An investigation by an international consortium of journalists published Sunday revealed that activists, journalists, politicians, and business executives from around the world were targeted by a military-grade malware from Israel-based NSO Group.
NSO Group's flagship Pegasus spyware had been allegedly abused by its clients, mainly governments, the extent of which was reported by multiple media outlets who collaborated on an investigation into a data leak.
The leaked database contains a list of more than 50,000 phone numbers believed to be those of persons of interest by multiple government clients of NSO since 2016, news reports said.
Paris-based non-profit Forbidden Stories and Amnesty International had initially accessed the list and later shared it with media partners as part of the Pegasus Project, the Guardian newspaper said.
The British paper added that the mention of a phone number did not mean the corresponding phone was infected by Pegasus, or that there was an attempted hack. But the consortium believed the list was indicative of potential targets of NSO clients.
Media outlets participating in the project were able to identify about 1,000 individuals from 50 countries who were potential targets of NSO clients.
They included 85 human rights activists, 189 journalists, at least 65 business executives, and more than 600 politicians and government officials including presidents, prime ministers, and cabinet ministers.
What is Pegasus?
Pegasus is reportedly a highly invasive tool by NSO, the world's most infamous hacker-for-hire outfit. The firm's spyware is used to spy on people through their smartphones.
It works by sending an exploit link to the target user, which if clicked downloads malware or code onto the device without the user's knowledge or permission.
Once the malware is installed, the hacker has complete access to the target's phone. This includes private data, including passwords, contact lists, calendar events, text messages, and live voice calls.
It even can switch on a target's phone camera and microphone.
According to reports, the malware can even be installed without the target clicking the "exploit link."
Targets in India, Mexico
NSO clients not only included totalitarian states such as Saudi Arabia, and Azerbaijan, but also democracies including India and Mexico.
The Wire, an Indian news website and member of the consortium, reported that 300 mobile phones used in India were on the list.
The phone numbers were used by cabinet ministers, opposition politicians, journalists, lawyers, businessmen, scientists, and rights activists, the news website said.
More than 40 Indian journalists from major publications including The Hindu, the Indian Express, and two founding editors of The Wire, were among people whose numbers were on the list.
In 2019, a study by the University of Toronto's Citizen Lab revealed that the Indian government was spying on lawyers, activists, and journalists using the Pegasus software via WhatsApp.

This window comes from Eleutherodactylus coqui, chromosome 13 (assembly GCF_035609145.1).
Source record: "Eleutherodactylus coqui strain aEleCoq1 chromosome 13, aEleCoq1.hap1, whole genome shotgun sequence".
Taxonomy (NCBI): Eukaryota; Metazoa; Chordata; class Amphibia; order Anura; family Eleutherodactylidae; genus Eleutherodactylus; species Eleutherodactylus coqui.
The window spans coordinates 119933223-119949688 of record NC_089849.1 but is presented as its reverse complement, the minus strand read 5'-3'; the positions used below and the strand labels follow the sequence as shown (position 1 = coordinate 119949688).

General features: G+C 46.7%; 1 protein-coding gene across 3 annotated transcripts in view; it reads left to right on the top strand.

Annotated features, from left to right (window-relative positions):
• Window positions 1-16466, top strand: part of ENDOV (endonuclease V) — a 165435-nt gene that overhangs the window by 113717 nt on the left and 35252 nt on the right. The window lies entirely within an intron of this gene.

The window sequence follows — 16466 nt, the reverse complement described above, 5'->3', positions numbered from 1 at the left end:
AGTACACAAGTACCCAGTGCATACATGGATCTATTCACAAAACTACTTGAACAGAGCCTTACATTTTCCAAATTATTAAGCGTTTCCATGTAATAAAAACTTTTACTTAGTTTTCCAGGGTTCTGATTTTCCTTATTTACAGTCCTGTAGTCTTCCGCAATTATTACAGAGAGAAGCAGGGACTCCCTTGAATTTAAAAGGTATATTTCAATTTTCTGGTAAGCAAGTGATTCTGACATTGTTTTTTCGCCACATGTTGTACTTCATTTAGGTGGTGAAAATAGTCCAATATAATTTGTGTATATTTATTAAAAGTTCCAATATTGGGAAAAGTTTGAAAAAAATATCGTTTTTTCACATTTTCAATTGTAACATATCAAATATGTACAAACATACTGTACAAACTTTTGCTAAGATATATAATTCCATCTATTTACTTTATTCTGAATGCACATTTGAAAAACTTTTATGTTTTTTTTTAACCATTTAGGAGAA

The Indian government had denied the allegations after WhatsApp filed a lawsuit against NSO in the United States, in which the messenger app confirmed the details reported by Citizen Lab.
The Washington Post, another member of the consortium, reported that 10,000 phone numbers on the list were from Mexico, belonging to politicians, union representatives, journalists, and government critics.
One of them was a Mexican freelance journalist who was murdered at a carwash. His cellphone was never found, and it could not be confirmed if it was infected with Pegasus.
Jamal Khashoggi's fiancée targeted
Amnesty International reported that the spyware was successfully installed on the phone of two women close to Saudi journalist Jamal Khashoggi, including his fiancée, Hatice Cengiz. Pegasus infected Cengiz's phone just four days before he was killed in the Saudi Consulate in Istanbul in 2018, the report said.
This is the second time NSO has been implicated in spying on Khashoggi.
In January 2020, United Nations experts called for an official investigation into reports that Saudi Crown Prince Mohammed bin Salman had the phone of Amazon founder and Washington Post owner Jeff Bezos hacked.
Bezos' phone was presumably hacked to keep tabs on the reporting of the Post, for which Khashoggi wrote.
NSO issues denial
The Israeli firm issued a denial on Sunday, calling the report by Forbidden Stories "full of wrong assumptions and uncorroborated theories."
The company even threatened to file a defamation lawsuit.
"We firmly deny the false allegations made in their report," NSO said.
"As NSO has previously stated, our technology was not associated in any way with the heinous murder of Jamal Khashoggi," it said.
"We would like to emphasize that NSO sells its technologies solely to law enforcement and intelligence agencies of vetted governments for the sole purpose of saving lives through preventing crime and terror acts."
adi/rc (AFP, AP)